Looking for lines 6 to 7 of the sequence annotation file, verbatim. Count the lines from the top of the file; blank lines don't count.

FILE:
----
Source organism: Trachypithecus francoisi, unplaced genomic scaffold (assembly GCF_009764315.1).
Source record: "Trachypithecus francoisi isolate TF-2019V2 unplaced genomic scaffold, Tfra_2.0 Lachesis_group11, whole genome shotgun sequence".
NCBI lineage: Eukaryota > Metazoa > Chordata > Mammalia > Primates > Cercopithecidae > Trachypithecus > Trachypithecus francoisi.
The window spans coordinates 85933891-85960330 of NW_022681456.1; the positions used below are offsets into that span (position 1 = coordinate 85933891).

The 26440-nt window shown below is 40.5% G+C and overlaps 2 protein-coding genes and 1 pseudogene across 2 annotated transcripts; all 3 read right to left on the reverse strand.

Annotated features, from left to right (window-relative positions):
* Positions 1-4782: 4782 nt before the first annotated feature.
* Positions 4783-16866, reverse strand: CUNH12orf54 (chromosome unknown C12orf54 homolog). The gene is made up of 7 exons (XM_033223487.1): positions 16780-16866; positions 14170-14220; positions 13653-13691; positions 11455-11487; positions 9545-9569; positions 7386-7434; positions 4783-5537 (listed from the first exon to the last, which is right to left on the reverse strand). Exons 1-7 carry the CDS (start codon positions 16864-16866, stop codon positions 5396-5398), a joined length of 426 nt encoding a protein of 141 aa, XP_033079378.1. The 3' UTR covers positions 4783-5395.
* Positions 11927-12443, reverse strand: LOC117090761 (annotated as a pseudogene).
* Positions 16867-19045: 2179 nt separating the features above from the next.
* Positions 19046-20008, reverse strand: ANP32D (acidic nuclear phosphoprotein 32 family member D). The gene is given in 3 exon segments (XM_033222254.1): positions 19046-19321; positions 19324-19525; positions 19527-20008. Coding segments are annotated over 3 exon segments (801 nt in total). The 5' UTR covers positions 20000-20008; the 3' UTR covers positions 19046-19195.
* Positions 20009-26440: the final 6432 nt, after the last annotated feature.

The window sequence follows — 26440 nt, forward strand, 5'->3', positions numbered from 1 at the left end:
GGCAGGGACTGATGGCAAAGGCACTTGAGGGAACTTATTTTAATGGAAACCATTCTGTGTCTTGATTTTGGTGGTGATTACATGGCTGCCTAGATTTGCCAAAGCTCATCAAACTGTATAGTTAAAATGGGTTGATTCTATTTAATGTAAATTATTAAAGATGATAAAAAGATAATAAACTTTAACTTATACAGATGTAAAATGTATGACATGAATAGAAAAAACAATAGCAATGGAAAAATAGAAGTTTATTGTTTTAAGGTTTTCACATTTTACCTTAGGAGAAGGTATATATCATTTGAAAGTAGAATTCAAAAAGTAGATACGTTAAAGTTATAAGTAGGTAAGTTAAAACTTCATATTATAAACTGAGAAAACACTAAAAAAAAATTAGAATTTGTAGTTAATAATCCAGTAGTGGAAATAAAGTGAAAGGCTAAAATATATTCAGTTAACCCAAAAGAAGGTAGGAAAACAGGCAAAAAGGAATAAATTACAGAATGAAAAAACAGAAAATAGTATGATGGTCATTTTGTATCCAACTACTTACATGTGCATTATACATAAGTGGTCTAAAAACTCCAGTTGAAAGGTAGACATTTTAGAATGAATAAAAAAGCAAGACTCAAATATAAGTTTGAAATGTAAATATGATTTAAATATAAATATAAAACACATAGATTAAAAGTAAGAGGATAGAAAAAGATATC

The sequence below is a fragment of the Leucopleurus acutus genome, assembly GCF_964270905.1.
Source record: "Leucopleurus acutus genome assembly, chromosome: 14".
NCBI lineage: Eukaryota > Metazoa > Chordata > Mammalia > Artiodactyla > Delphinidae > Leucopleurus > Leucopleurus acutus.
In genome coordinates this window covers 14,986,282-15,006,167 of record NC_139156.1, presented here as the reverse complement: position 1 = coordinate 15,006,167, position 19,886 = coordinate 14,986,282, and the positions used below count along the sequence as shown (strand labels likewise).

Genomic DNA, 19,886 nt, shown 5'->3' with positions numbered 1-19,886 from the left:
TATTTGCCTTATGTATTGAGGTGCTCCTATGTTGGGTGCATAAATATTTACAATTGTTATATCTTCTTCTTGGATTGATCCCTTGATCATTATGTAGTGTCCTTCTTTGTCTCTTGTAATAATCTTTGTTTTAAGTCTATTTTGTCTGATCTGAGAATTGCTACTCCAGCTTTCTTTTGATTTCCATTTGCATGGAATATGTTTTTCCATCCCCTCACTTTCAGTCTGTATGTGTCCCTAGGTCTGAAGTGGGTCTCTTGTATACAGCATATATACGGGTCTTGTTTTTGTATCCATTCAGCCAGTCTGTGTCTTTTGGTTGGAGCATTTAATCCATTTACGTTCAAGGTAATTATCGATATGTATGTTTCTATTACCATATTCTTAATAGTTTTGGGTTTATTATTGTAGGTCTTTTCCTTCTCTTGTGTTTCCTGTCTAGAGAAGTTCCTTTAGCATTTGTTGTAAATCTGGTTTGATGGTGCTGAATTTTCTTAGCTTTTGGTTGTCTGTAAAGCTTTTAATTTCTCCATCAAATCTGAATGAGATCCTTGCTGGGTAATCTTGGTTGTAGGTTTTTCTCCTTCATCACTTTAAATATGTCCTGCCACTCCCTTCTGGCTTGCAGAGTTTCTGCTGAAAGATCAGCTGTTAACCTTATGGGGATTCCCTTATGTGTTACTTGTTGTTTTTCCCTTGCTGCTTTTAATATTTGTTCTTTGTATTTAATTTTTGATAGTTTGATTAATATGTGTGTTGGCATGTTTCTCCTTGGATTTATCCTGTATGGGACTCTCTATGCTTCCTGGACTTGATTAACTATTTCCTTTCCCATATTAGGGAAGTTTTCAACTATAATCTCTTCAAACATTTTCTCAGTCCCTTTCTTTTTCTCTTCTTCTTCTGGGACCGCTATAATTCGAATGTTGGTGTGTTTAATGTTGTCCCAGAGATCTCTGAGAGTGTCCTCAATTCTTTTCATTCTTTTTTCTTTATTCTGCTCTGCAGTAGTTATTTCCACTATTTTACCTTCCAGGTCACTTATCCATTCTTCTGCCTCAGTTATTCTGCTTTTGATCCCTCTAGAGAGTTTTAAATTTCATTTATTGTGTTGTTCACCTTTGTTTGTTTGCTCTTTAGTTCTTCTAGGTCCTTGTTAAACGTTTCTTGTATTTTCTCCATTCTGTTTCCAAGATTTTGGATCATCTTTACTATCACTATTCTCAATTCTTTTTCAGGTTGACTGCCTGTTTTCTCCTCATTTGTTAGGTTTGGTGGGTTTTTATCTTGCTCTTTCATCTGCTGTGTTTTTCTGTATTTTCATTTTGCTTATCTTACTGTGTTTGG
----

Annotated features, from left to right (window-relative positions):
* Positions 1-4782: 4782 nt before the first annotated feature.